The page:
Paul doesn’t say “Doing the same thing.” His theology of spiritual gifts requires each of us to do different things, without this necessarily harming the unity of the body. But we must “think the same thing,” by which Paul certainly does not mean “sharing identical opinions on every question,” but sharing the same fundamental convictions about the world and what God is doing in it.
Paul writes: …complete my joy by being of the same mind, having the same love, being in full accord and of one mind. Those four phrases mutually interpret one another, leading us away from either an intellectualistic uniformity of belief or a fuzzy sentimental unity . What they point us to, instead, is a common object of love, which is one-another-in-Christ, a common strategy for life together, which is a self-sacrificial regard for the other, and a common vision of what God has been doing and is doing in the world. Without this shared compass, no project for unity in diversity in the Church can get far.
This passage is an illustration of what Christian citizenship means.
Unity comes in serving God through service to each other. There is danger of selfishly looking out for one’s own interests at the expense of others, or of arrogance born of pride in one’s status, birth, or achievements. A spirit of self-sacrifice is an expression to others of the love exemplified in Christ, love that was “obedient unto death.”
There is no room for triumphalism here! There is no room for a feel-good religion that does not take its servant role seriously. There is no room for a victory that does not first know the “fellowship of His sufferings” in behalf of others; no room for piety that does not pour out, yes, even totally empty, oneself for the interests of others.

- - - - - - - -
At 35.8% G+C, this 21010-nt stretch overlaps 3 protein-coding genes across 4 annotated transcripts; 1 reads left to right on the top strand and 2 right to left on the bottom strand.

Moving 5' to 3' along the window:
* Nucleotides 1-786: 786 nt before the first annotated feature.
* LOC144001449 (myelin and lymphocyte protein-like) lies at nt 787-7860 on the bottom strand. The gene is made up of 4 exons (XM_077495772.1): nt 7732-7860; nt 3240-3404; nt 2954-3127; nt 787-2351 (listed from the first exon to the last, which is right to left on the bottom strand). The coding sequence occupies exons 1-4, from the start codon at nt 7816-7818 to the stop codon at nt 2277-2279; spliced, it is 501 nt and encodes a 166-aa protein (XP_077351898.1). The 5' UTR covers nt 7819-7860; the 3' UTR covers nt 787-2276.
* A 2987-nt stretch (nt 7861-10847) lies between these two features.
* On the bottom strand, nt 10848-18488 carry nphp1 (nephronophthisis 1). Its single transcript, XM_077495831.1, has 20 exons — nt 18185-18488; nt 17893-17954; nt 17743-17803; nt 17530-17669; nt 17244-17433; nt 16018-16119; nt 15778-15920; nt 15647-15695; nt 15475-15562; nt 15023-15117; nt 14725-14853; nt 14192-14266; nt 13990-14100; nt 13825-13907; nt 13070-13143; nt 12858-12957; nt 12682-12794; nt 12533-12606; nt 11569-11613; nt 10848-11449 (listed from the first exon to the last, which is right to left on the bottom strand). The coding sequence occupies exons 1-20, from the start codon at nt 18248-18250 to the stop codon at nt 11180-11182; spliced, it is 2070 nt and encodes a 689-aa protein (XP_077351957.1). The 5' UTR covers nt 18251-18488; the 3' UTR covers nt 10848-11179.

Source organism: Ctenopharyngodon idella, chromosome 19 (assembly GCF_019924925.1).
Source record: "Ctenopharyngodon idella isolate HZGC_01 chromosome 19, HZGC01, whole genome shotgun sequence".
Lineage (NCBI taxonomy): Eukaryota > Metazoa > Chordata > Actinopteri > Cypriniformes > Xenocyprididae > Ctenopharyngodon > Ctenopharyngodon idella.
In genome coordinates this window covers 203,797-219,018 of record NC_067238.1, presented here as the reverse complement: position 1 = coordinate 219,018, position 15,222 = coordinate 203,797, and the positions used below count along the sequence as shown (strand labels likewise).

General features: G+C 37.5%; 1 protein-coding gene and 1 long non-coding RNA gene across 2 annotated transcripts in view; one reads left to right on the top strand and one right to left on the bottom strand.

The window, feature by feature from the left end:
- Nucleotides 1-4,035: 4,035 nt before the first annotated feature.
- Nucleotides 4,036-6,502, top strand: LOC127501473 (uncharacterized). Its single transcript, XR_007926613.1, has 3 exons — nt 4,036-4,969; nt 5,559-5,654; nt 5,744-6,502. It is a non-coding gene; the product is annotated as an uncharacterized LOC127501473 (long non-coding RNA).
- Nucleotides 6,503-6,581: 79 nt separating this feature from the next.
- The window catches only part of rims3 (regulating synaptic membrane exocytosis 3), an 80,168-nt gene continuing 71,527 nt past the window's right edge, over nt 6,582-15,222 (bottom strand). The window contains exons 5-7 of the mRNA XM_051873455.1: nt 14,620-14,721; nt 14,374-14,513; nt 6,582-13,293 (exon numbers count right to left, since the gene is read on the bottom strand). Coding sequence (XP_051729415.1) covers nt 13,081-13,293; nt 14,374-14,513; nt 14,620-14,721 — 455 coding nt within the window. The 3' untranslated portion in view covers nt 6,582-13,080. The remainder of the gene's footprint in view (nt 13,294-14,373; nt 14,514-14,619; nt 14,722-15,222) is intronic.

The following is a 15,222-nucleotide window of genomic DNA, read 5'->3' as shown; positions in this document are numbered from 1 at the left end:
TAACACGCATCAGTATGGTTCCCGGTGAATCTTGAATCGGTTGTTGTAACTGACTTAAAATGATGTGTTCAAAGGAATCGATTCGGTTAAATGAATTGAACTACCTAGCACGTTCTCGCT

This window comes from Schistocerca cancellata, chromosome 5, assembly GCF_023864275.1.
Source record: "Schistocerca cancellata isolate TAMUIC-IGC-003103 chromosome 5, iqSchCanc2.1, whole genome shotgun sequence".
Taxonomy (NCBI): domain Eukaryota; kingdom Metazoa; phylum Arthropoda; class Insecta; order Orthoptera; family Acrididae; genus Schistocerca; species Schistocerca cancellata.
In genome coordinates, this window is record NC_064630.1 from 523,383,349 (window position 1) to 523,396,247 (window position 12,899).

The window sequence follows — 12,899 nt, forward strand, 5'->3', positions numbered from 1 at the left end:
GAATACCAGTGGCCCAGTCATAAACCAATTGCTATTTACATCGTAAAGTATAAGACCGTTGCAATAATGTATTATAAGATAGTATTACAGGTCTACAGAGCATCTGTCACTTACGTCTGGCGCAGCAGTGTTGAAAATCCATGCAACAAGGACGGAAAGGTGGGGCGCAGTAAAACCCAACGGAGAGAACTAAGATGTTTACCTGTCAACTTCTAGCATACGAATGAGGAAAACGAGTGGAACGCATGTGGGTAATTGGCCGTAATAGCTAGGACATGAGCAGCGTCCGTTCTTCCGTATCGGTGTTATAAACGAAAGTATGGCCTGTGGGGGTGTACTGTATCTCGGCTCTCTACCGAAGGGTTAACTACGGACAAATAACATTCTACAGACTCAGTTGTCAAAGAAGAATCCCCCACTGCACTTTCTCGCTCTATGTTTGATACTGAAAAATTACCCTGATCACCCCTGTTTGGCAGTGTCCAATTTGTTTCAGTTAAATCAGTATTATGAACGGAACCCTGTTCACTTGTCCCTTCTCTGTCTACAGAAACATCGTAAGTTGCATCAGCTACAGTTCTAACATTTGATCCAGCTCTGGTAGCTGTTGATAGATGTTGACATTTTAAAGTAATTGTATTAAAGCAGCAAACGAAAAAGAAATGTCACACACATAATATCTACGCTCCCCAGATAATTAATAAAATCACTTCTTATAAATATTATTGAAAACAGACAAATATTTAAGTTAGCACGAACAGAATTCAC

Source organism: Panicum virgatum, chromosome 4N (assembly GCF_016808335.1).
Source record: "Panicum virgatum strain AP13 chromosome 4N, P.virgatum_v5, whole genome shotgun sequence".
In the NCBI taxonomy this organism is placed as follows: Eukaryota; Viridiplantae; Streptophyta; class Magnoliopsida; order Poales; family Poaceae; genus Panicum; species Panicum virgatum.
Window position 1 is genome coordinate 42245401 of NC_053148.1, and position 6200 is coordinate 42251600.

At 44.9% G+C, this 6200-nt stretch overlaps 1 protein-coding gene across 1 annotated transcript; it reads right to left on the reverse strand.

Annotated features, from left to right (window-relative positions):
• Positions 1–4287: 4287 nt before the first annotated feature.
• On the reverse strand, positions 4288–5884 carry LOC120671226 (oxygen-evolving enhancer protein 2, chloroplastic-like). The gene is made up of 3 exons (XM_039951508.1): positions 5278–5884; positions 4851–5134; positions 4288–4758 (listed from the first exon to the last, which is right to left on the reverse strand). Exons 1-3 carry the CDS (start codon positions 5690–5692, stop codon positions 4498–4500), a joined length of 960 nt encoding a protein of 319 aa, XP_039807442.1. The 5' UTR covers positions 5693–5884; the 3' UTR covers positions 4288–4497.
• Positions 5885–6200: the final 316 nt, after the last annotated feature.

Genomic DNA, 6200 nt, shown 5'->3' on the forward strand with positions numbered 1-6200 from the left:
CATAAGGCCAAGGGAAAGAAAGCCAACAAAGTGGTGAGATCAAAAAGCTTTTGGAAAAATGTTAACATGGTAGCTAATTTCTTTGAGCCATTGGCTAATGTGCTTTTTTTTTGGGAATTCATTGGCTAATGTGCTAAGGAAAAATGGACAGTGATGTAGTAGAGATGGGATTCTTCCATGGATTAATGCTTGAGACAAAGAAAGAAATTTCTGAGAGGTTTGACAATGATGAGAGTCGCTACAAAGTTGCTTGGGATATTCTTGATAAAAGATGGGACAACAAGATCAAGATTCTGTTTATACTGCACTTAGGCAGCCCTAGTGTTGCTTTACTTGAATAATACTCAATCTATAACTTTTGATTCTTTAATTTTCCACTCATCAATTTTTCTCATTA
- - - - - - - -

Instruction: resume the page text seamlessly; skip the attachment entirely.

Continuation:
The Church needs this unity of mind and purpose to which Paul called the Philippians. It needs a unity built around servanthood. This passage suggests that the Church needs to see itself less as the proclaimer and defender of divine truth, and more as the servant of humanity, the foot washer who expresses his love by humble service. Dietrich Bonhoeffer wrote: The church is the church only when it exists for others. . . . The church must share in the secular problems of ordinary human life, not dominating, but helping and serving. . . . It must not underestimate the importance of human example which has its origin in the humanity of Jesus.
We live in a society dominated by rights-activism, permeated with the philosophy of “me first,” and molded by the corporate ideals of efficiency and success. The Church must be called to remember that demanding one’s rights and privileges may be popular but if it does so at the expense of Christian unity and love, it is not Christian! The Body of Christ must be called upon to refocus on Christian humility, unity, and fellowship. We must make service to others, perfect love in action, our primary responsibility.
For us, Quakers, our worship and our process of discernment is specifically seeking the mind of Christ, by which to be directed. It is the culmination of the story of Pentecost. It is consciously moving away from hearing the polyglot voices of the world’s success models and listening intently to hear the voice of Christ which influences how we relate to one another and the world.